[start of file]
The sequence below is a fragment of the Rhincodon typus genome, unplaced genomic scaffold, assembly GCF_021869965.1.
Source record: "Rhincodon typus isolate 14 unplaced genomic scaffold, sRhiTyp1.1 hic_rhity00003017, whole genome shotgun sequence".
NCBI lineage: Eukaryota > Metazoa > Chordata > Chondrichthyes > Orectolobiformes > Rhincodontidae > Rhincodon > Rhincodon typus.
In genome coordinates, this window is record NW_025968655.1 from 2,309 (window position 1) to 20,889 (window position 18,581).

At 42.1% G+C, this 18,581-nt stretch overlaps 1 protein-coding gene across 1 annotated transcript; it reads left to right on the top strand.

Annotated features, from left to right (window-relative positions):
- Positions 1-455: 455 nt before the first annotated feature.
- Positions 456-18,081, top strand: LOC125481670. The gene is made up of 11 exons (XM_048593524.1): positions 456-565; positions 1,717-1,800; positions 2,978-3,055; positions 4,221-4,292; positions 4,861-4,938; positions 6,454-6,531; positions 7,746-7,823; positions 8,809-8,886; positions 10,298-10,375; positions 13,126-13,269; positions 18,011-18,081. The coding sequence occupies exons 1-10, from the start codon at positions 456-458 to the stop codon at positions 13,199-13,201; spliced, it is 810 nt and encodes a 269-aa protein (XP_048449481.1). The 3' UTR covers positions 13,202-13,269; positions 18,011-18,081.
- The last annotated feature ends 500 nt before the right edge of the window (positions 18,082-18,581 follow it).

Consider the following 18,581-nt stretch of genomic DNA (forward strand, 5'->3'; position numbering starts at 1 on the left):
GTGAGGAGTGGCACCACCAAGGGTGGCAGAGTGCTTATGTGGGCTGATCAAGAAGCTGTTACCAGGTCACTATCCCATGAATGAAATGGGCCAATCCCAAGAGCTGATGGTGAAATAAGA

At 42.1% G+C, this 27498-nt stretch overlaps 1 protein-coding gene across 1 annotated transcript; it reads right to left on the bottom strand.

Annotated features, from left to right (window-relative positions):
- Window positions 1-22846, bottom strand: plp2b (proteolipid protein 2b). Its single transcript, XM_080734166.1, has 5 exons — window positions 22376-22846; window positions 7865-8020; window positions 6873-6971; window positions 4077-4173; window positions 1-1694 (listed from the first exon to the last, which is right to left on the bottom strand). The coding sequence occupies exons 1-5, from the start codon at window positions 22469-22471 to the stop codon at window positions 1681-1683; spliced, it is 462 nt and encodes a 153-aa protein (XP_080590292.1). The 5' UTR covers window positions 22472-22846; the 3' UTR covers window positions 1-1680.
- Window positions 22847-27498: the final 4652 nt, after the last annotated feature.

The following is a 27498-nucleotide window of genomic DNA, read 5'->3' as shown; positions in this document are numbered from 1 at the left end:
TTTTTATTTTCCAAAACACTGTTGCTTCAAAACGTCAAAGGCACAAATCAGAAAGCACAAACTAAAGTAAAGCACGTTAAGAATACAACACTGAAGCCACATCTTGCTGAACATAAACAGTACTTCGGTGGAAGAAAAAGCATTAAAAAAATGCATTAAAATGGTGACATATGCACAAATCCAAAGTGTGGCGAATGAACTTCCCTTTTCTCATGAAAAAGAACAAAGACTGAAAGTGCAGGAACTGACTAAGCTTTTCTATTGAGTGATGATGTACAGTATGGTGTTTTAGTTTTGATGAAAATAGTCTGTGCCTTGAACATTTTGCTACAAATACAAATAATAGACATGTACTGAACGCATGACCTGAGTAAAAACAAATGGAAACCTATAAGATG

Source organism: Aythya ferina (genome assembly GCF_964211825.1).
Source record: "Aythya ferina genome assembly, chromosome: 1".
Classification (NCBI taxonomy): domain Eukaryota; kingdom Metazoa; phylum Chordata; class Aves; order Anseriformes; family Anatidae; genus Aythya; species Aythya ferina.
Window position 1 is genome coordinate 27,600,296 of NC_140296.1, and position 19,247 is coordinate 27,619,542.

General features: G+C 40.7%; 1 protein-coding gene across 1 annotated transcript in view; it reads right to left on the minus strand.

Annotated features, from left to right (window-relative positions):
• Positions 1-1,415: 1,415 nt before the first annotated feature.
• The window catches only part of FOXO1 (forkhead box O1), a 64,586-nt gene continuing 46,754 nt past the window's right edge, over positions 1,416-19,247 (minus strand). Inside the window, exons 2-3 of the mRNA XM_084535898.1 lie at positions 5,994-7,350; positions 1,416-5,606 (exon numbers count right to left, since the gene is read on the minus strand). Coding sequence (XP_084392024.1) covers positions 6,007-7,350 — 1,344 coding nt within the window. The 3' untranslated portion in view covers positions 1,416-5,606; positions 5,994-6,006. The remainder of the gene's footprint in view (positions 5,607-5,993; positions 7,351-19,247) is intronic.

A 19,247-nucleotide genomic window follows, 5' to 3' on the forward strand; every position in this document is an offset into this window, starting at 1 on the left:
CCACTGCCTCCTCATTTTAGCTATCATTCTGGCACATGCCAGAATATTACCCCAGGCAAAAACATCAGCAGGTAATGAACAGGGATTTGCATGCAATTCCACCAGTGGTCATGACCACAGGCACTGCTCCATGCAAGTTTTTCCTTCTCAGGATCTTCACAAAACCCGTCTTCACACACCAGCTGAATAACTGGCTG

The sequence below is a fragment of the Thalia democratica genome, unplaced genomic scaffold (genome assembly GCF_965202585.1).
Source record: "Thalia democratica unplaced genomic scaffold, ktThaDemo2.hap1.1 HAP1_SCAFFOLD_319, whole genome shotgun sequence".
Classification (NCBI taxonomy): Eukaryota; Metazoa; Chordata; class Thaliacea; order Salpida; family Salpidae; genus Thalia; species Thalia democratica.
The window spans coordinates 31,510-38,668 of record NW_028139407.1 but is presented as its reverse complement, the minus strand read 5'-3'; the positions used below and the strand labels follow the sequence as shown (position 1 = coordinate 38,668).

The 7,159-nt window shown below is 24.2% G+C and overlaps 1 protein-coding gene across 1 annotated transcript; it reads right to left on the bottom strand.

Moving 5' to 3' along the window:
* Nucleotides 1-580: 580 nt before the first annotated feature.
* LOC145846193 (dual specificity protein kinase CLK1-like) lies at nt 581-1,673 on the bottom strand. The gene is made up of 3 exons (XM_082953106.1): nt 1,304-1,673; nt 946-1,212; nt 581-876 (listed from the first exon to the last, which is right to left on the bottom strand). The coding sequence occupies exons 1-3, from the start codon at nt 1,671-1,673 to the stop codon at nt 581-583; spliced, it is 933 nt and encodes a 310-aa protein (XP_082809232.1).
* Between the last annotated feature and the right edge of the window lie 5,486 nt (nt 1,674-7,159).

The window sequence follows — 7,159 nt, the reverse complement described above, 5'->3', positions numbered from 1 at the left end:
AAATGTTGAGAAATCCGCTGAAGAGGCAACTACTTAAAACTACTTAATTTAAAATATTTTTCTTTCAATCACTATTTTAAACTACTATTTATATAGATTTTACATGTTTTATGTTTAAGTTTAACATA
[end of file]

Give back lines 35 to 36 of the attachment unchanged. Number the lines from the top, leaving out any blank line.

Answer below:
* LOC145846193 (dual specificity protein kinase CLK1-like) lies at nt 581-1,673 on the bottom strand. The gene is made up of 3 exons (XM_082953106.1): nt 1,304-1,673; nt 946-1,212; nt 581-876 (listed from the first exon to the last, which is right to left on the bottom strand). The coding sequence occupies exons 1-3, from the start codon at nt 1,671-1,673 to the stop codon at nt 581-583; spliced, it is 933 nt and encodes a 310-aa protein (XP_082809232.1).
* Between the last annotated feature and the right edge of the window lie 5,486 nt (nt 1,674-7,159).